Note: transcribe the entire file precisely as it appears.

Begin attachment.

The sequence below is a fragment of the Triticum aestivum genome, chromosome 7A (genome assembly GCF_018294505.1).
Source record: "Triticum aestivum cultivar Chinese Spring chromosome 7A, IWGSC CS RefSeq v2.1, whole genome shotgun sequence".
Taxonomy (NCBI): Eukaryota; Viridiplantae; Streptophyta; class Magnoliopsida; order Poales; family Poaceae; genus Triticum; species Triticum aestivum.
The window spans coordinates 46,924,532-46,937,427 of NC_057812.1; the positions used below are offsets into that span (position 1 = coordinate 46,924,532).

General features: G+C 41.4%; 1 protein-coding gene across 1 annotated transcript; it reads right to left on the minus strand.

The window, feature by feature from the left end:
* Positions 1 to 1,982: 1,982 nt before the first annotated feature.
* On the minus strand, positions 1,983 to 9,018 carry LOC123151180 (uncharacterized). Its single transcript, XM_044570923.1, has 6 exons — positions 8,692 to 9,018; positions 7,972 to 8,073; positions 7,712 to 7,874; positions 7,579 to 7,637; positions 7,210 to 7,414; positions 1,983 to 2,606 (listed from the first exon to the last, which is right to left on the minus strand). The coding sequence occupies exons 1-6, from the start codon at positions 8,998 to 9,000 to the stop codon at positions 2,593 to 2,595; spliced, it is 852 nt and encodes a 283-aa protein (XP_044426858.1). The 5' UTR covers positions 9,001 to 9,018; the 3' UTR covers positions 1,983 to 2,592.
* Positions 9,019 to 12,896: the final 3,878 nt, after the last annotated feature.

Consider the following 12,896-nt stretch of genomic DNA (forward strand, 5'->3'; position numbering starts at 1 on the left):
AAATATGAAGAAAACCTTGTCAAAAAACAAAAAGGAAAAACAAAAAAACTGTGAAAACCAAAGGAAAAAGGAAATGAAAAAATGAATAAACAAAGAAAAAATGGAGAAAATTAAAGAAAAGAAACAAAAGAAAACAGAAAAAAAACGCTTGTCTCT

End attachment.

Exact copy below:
The sequence below is a fragment of the Triticum aestivum genome, chromosome 7A (genome assembly GCF_018294505.1).
Source record: "Triticum aestivum cultivar Chinese Spring chromosome 7A, IWGSC CS RefSeq v2.1, whole genome shotgun sequence".
Taxonomy (NCBI): Eukaryota; Viridiplantae; Streptophyta; class Magnoliopsida; order Poales; family Poaceae; genus Triticum; species Triticum aestivum.
The window spans coordinates 46,924,532-46,937,427 of NC_057812.1; the positions used below are offsets into that span (position 1 = coordinate 46,924,532).

General features: G+C 41.4%; 1 protein-coding gene across 1 annotated transcript; it reads right to left on the minus strand.

The window, feature by feature from the left end:
* Positions 1 to 1,982: 1,982 nt before the first annotated feature.
* On the minus strand, positions 1,983 to 9,018 carry LOC123151180 (uncharacterized). Its single transcript, XM_044570923.1, has 6 exons — positions 8,692 to 9,018; positions 7,972 to 8,073; positions 7,712 to 7,874; positions 7,579 to 7,637; positions 7,210 to 7,414; positions 1,983 to 2,606 (listed from the first exon to the last, which is right to left on the minus strand). The coding sequence occupies exons 1-6, from the start codon at positions 8,998 to 9,000 to the stop codon at positions 2,593 to 2,595; spliced, it is 852 nt and encodes a 283-aa protein (XP_044426858.1). The 5' UTR covers positions 9,001 to 9,018; the 3' UTR covers positions 1,983 to 2,592.
* Positions 9,019 to 12,896: the final 3,878 nt, after the last annotated feature.

Consider the following 12,896-nt stretch of genomic DNA (forward strand, 5'->3'; position numbering starts at 1 on the left):
AAATATGAAGAAAACCTTGTCAAAAAACAAAAAGGAAAAACAAAAAAACTGTGAAAACCAAAGGAAAAAGGAAATGAAAAAATGAATAAACAAAGAAAAAATGGAGAAAATTAAAGAAAAGAAACAAAAGAAAACAGAAAAAAAACGCTTGTCTCT